2023 NFL Draft Rankings: Sam Monson's top 15 quarterbacks, including Alabama's Bryce Young at No. 1

Gainesville, Florida, USA; Florida Gators quarterback Anthony Richardson (15) throws the ball against the Missouri Tigers during the second half at Ben Hill Griffin Stadium. Mandatory Credit: Kim Klement-USA TODAY Sports

Bryce Young comes out on top: The Alabama quarterback recorded an absurdly low 2.0% turnover-worthy play rate in each of the last two seasons and throws with better anticipation than any prospect in recent memory.

Anthony Richardson beats out C.J. Stroud: Richardson is the big swing in this draft. He is arguably the greatest athlete at the quarterback position ever to enter the draft, and he has a cannon of an arm and tape that shows that he can read defenses and work through progressions.

Download the PFF draft guide today: Be sure to download the latest edition of the PFF draft guide, which is loaded with more than 300 pages of PFF-exclusive advanced stats, grades and analysis on some of the top prospects expected to enter the draft.

Estimated reading time: 6 minutes

Over on the PFF NFL Podcast, Steve Palazzolo and I have been busy running through our 2023 NFL Draft rankings at various positions. We've worked our way through quarterbackcornerback and wide receiver, and in the lead-up to the first round, we'll be presenting them in article form, too.

So here are my 2023 NFL Draft quarterback rankings. They are distinct from the official PFF big board ranking and based on my personal preference and interpretation of the data.

This is a fascinating class that includes four players who could all be drafted within the first 10 picks. However, the depth falls off fast, which could lead to a frenzy for that top four.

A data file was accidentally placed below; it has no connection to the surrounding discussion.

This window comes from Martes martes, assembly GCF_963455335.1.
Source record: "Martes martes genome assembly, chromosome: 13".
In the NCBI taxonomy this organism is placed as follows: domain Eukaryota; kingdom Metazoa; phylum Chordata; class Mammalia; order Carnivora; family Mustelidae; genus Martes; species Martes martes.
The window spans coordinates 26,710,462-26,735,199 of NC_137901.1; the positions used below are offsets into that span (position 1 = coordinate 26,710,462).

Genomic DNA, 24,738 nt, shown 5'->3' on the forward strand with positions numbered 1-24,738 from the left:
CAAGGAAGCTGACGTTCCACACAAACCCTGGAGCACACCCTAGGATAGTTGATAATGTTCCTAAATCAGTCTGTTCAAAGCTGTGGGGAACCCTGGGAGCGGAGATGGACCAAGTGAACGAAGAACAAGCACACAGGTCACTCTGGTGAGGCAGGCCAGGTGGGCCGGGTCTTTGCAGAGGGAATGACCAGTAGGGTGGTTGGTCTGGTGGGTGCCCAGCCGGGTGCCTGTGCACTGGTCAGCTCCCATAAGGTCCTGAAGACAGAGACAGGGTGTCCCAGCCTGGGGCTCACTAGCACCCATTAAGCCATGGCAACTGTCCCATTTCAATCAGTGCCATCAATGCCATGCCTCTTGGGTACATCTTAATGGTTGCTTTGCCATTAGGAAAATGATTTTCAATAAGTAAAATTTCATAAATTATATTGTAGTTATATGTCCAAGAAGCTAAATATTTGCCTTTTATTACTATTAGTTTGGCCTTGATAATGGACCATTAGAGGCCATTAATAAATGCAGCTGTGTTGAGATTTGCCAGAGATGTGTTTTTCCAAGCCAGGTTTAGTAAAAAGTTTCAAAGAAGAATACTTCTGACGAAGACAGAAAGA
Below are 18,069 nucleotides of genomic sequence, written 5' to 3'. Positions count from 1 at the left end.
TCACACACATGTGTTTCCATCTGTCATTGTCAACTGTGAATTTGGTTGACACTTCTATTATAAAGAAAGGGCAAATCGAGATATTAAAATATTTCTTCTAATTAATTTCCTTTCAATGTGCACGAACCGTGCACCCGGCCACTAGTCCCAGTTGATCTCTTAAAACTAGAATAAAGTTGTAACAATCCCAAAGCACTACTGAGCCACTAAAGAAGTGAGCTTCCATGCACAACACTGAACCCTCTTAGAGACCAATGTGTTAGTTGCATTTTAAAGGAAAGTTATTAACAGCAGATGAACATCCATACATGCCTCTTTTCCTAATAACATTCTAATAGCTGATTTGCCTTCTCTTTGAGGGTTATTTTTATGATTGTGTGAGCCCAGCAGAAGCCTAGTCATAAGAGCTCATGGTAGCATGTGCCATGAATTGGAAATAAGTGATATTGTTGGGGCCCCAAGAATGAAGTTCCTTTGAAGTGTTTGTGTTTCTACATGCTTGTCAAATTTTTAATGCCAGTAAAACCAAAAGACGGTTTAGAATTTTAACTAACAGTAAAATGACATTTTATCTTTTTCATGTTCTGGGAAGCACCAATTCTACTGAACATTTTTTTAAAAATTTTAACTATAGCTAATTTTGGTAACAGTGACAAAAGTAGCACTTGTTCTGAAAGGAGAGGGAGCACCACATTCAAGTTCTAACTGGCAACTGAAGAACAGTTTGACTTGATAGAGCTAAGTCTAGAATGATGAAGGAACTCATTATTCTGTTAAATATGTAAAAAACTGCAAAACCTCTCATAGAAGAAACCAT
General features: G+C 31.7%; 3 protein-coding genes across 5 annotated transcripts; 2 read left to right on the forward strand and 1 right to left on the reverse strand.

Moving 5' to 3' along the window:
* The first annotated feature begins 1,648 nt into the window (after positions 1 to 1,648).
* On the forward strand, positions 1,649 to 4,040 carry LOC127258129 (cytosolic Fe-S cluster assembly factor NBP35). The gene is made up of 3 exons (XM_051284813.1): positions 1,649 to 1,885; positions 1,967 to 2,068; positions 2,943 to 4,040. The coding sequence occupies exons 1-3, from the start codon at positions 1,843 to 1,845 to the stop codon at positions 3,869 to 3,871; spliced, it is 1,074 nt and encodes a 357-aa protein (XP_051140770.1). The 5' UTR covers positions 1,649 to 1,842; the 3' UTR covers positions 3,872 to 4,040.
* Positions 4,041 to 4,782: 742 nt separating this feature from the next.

The Big 4

1. Bryce Young, Alabama
2. Will Levis, Kentucky
3. Anthony Richardson, Florida
4. C.J. Stroud, Ohio State

The conversation throughout the process has been about the top four quarterbacks. And I do think that this is a fair group to assemble, even if the wild differences between them likely result in teams and analysts reducing the top tier to a group of two or three.

In my eyes, there are things to like and dislike about each of them that I’m comfortable keeping them closely ranged, albeit in a specific order.

Young is the best prospect of the four, and the only thing that makes it close is the near-unprecedented extreme in terms of his size. At a fraction over 5-foot-10, he will be as short as any quarterback to play in anything recognizable as the modern game. And though he somehow got to 204 pounds at the NFL combine, a more realistic playing weight for him is closer to 190 pounds.

The Alabama quarterback recorded an absurdly low 2.0% turnover-worthy play rate in each of the last two seasons and throws with better anticipation than any prospect I can recall entering the draft. If he was 6-foot-2 and 220 pounds, the Panthers would have had the card with his name on it ready since they traded up to No.1.

Related: Bryce Young should be the No. 1 overall pick, regardless of his size

After Young, the question becomes, which risk are you most comfortable with? Is it Richardson’s historically poor accuracy, Stroud’s weak play under pressure outside of the Georgia game or Levis’ struggles in 2022?

I was encouraged enough with what Levis showed in 2021 when he ran an offense orchestrated by a legitimate NFL mind in former Rams offensive coordinator Liam Coen. His arm talent is obvious, but that season, Levis also posted a 90.6 PFF grade and made far more big plays with a better support structure around him.

As we approach the draft, Levis seems to be slipping more than any other passer in this top, but his 2021 tape is enough reason for me to buy in.

Related: Will Levis and the inexact science of QB evaluation

Richardson is the big swing in this draft. He is arguably the greatest athlete at the quarterback position ever to enter the draft, and he has a cannon of an arm and tape that shows that he can read defenses and work through progressions.

His problem is a prohibitively bad accuracy rate. Since 2017, the only quarterback with a comparable accuracy rate in terms of ball location is Trey Lance, with Richardson several percentage points worse than even Josh Allen.

If teams believe they can create the same kind of improvement in Richardson’s passing accuracy as the Bills saw in Allen’s, then there is a good argument that he should be the top pick of the draft. If they believe that’s a permanent part of his game, then his projection becomes a lot more difficult.